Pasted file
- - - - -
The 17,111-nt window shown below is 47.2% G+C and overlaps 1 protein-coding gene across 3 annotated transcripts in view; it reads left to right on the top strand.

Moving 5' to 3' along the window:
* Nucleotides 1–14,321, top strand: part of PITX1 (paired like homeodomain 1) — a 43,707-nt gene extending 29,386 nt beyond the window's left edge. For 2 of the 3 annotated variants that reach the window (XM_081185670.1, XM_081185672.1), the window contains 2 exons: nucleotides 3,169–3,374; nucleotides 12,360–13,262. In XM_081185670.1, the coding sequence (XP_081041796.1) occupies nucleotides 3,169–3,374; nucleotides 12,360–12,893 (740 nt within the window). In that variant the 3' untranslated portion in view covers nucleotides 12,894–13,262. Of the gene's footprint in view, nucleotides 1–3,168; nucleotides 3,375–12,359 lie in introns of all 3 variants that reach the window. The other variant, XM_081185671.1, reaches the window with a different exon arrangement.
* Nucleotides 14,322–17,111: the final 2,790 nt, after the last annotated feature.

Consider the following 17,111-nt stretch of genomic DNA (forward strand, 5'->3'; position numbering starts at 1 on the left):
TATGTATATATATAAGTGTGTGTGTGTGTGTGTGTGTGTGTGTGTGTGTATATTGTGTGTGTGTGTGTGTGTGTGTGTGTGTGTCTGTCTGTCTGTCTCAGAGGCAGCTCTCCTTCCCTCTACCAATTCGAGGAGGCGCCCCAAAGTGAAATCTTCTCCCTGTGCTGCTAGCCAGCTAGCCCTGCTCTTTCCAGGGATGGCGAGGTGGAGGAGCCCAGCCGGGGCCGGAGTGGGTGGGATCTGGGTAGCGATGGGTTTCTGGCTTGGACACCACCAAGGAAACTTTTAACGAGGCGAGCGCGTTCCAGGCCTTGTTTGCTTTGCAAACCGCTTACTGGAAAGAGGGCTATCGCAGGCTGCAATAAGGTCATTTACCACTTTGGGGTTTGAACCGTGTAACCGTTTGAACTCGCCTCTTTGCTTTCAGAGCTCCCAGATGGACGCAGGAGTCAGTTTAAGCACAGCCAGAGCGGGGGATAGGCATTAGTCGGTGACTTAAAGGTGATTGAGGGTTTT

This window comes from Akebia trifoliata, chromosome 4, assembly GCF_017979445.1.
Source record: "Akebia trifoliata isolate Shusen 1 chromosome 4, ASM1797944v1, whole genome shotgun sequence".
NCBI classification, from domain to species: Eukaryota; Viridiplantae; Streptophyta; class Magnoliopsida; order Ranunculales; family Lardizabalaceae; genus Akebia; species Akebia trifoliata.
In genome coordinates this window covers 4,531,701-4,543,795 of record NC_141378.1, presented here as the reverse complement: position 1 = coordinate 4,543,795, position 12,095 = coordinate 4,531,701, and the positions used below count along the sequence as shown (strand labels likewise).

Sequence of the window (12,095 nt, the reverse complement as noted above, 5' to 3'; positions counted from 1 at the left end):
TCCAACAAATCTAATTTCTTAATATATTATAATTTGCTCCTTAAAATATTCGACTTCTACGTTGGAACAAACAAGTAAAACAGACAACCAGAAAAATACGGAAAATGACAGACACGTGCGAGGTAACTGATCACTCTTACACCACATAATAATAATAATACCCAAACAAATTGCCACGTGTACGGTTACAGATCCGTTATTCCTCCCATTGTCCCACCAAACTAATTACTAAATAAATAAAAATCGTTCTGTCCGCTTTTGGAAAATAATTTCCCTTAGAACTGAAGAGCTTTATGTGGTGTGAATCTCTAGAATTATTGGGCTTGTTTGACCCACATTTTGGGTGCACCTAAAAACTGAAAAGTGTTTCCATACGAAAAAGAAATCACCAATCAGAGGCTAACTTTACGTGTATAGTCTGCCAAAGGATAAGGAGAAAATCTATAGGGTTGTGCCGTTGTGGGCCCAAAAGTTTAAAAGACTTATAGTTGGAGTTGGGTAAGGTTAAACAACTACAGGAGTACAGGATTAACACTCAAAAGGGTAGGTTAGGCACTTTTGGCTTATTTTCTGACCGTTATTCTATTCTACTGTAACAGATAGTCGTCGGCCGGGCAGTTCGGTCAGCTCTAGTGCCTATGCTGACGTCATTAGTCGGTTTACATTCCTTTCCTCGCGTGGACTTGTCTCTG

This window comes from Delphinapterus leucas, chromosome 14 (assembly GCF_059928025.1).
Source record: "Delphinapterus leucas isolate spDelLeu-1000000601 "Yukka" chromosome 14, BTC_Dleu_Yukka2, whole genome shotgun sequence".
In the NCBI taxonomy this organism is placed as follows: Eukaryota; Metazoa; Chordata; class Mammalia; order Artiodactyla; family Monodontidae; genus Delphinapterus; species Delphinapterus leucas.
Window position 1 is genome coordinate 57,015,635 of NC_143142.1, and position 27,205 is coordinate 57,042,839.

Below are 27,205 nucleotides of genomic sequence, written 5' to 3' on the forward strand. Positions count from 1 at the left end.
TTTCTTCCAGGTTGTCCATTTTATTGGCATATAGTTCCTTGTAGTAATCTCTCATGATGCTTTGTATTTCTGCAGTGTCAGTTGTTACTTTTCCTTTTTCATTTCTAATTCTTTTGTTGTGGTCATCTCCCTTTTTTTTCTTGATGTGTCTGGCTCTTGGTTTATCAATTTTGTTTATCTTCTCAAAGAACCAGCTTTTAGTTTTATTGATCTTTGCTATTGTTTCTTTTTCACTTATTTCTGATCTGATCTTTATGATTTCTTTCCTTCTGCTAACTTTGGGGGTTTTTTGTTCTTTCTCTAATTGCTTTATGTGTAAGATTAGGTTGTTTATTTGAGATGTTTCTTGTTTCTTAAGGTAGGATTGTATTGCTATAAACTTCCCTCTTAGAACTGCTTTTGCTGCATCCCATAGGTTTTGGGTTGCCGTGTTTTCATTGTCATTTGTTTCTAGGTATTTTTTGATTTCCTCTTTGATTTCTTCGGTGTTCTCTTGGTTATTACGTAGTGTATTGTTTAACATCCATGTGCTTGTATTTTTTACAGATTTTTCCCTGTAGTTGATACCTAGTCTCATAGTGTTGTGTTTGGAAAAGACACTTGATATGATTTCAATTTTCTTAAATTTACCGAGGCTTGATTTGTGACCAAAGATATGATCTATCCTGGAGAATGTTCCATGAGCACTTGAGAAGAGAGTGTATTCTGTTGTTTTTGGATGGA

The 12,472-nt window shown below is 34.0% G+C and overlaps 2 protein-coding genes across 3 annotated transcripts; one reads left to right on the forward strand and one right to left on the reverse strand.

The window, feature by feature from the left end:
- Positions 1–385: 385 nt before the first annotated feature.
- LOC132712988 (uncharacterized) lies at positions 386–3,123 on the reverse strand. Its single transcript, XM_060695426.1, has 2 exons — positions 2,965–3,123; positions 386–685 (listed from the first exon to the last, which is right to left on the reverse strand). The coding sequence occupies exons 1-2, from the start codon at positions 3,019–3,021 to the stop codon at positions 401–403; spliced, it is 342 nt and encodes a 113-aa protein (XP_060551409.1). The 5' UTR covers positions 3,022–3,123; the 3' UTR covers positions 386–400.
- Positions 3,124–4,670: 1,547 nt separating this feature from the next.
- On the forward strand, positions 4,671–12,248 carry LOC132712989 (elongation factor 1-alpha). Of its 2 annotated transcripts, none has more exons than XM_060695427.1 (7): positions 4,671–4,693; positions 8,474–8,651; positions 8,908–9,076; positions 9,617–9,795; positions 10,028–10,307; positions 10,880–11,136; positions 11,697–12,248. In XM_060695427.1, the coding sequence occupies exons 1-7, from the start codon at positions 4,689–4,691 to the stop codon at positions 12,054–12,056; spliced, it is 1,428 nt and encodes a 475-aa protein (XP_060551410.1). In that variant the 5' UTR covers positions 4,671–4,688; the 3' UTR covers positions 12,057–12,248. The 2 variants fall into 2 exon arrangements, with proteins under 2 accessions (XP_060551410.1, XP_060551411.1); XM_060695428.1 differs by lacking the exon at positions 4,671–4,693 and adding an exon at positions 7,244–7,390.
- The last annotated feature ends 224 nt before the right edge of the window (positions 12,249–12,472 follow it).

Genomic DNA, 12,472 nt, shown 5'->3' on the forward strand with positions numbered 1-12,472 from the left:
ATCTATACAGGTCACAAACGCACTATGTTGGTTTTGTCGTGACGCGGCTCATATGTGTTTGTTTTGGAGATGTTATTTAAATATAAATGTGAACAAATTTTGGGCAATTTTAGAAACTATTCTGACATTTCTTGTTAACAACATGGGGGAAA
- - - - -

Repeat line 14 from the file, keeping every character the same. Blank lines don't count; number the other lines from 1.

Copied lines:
Source record: "Delphinapterus leucas isolate spDelLeu-1000000601 "Yukka" chromosome 14, BTC_Dleu_Yukka2, whole genome shotgun sequence".